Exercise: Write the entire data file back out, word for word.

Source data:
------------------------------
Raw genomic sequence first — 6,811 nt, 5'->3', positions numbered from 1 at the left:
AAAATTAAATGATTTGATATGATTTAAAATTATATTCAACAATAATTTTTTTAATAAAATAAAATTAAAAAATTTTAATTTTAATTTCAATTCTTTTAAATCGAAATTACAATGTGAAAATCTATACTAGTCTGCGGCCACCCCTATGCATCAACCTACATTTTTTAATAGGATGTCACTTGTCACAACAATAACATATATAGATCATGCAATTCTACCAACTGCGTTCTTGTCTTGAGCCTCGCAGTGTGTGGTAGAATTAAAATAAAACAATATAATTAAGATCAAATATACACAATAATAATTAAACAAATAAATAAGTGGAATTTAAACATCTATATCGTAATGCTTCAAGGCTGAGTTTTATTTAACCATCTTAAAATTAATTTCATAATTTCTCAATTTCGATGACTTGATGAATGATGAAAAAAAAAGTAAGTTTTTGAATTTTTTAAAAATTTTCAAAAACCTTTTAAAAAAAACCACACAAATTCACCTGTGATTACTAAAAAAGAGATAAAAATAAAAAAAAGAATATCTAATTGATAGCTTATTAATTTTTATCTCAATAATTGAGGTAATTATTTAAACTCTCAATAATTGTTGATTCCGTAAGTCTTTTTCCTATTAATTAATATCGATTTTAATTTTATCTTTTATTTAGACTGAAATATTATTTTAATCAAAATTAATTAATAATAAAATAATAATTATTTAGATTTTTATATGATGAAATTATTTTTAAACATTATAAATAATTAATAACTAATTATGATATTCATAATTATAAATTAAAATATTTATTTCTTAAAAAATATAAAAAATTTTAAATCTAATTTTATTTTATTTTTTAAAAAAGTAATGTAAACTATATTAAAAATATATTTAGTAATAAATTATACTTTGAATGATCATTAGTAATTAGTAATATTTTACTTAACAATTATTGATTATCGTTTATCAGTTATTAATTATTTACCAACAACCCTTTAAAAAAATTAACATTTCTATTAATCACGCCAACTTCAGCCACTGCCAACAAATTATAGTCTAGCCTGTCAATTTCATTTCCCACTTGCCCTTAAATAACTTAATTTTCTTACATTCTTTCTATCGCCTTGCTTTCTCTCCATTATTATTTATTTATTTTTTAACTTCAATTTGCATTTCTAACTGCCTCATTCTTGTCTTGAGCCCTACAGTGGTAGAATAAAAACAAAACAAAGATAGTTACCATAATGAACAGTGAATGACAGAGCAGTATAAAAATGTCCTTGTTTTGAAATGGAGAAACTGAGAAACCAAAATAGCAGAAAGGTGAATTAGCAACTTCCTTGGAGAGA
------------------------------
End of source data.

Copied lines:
Raw genomic sequence first — 6,811 nt, 5'->3', positions numbered from 1 at the left:
AAAATTAAATGATTTGATATGATTTAAAATTATATTCAACAATAATTTTTTTAATAAAATAAAATTAAAAAATTTTAATTTTAATTTCAATTCTTTTAAATCGAAATTACAATGTGAAAATCTATACTAGTCTGCGGCCACCCCTATGCATCAACCTACATTTTTTAATAGGATGTCACTTGTCACAACAATAACATATATAGATCATGCAATTCTACCAACTGCGTTCTTGTCTTGAGCCTCGCAGTGTGTGGTAGAATTAAAATAAAACAATATAATTAAGATCAAATATACACAATAATAATTAAACAAATAAATAAGTGGAATTTAAACATCTATATCGTAATGCTTCAAGGCTGAGTTTTATTTAACCATCTTAAAATTAATTTCATAATTTCTCAATTTCGATGACTTGATGAATGATGAAAAAAAAAGTAAGTTTTTGAATTTTTTAAAAATTTTCAAAAACCTTTTAAAAAAAACCACACAAATTCACCTGTGATTACTAAAAAAGAGATAAAAATAAAAAAAAGAATATCTAATTGATAGCTTATTAATTTTTATCTCAATAATTGAGGTAATTATTTAAACTCTCAATAATTGTTGATTCCGTAAGTCTTTTTCCTATTAATTAATATCGATTTTAATTTTATCTTTTATTTAGACTGAAATATTATTTTAATCAAAATTAATTAATAATAAAATAATAATTATTTAGATTTTTATATGATGAAATTATTTTTAAACATTATAAATAATTAATAACTAATTATGATATTCATAATTATAAATTAAAATATTTATTTCTTAAAAAATATAAAAAATTTTAAATCTAATTTTATTTTATTTTTTAAAAAAGTAATGTAAACTATATTAAAAATATATTTAGTAATAAATTATACTTTGAATGATCATTAGTAATTAGTAATATTTTACTTAACAATTATTGATTATCGTTTATCAGTTATTAATTATTTACCAACAACCCTTTAAAAAAATTAACATTTCTATTAATCACGCCAACTTCAGCCACTGCCAACAAATTATAGTCTAGCCTGTCAATTTCATTTCCCACTTGCCCTTAAATAACTTAATTTTCTTACATTCTTTCTATCGCCTTGCTTTCTCTCCATTATTATTTATTTATTTTTTAACTTCAATTTGCATTTCTAACTGCCTCATTCTTGTCTTGAGCCCTACAGTGGTAGAATAAAAACAAAACAAAGATAGTTACCATAATGAACAGTGAATGACAGAGCAGTATAAAAATGTCCTTGTTTTGAAATGGAGAAACTGAGAAACCAAAATAGCAGAAAGGTGAATTAGCAACTTCCTTGGAGAGA